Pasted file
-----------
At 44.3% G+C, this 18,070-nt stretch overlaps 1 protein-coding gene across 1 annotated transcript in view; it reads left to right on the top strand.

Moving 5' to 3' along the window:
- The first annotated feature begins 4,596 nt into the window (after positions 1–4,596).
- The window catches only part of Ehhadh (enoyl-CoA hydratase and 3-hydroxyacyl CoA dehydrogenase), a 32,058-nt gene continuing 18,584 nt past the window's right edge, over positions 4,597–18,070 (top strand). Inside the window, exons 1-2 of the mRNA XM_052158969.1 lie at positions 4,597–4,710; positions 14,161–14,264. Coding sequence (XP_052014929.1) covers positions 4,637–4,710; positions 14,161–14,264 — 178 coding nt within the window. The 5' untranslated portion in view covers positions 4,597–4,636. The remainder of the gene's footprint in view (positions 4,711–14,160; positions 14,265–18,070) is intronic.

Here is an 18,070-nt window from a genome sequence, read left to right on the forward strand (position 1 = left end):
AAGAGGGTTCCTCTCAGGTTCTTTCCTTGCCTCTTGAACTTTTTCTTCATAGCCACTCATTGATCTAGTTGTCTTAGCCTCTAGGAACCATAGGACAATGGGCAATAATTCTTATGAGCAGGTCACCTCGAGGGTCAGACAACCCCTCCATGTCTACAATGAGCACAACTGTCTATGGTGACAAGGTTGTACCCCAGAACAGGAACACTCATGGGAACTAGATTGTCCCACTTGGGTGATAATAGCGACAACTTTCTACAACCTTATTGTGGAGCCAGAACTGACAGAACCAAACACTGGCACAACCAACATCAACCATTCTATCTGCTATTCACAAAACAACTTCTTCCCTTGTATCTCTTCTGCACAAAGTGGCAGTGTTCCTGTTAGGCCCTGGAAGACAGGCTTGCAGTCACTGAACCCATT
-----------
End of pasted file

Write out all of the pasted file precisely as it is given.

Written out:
At 44.3% G+C, this 18,070-nt stretch overlaps 1 protein-coding gene across 1 annotated transcript in view; it reads left to right on the top strand.

Moving 5' to 3' along the window:
- The first annotated feature begins 4,596 nt into the window (after positions 1–4,596).
- The window catches only part of Ehhadh (enoyl-CoA hydratase and 3-hydroxyacyl CoA dehydrogenase), a 32,058-nt gene continuing 18,584 nt past the window's right edge, over positions 4,597–18,070 (top strand). Inside the window, exons 1-2 of the mRNA XM_052158969.1 lie at positions 4,597–4,710; positions 14,161–14,264. Coding sequence (XP_052014929.1) covers positions 4,637–4,710; positions 14,161–14,264 — 178 coding nt within the window. The 5' untranslated portion in view covers positions 4,597–4,636. The remainder of the gene's footprint in view (positions 4,711–14,160; positions 14,265–18,070) is intronic.

Here is an 18,070-nt window from a genome sequence, read left to right on the forward strand (position 1 = left end):
AAGAGGGTTCCTCTCAGGTTCTTTCCTTGCCTCTTGAACTTTTTCTTCATAGCCACTCATTGATCTAGTTGTCTTAGCCTCTAGGAACCATAGGACAATGGGCAATAATTCTTATGAGCAGGTCACCTCGAGGGTCAGACAACCCCTCCATGTCTACAATGAGCACAACTGTCTATGGTGACAAGGTTGTACCCCAGAACAGGAACACTCATGGGAACTAGATTGTCCCACTTGGGTGATAATAGCGACAACTTTCTACAACCTTATTGTGGAGCCAGAACTGACAGAACCAAACACTGGCACAACCAACATCAACCATTCTATCTGCTATTCACAAAACAACTTCTTCCCTTGTATCTCTTCTGCACAAAGTGGCAGTGTTCCTGTTAGGCCCTGGAAGACAGGCTTGCAGTCACTGAACCCATT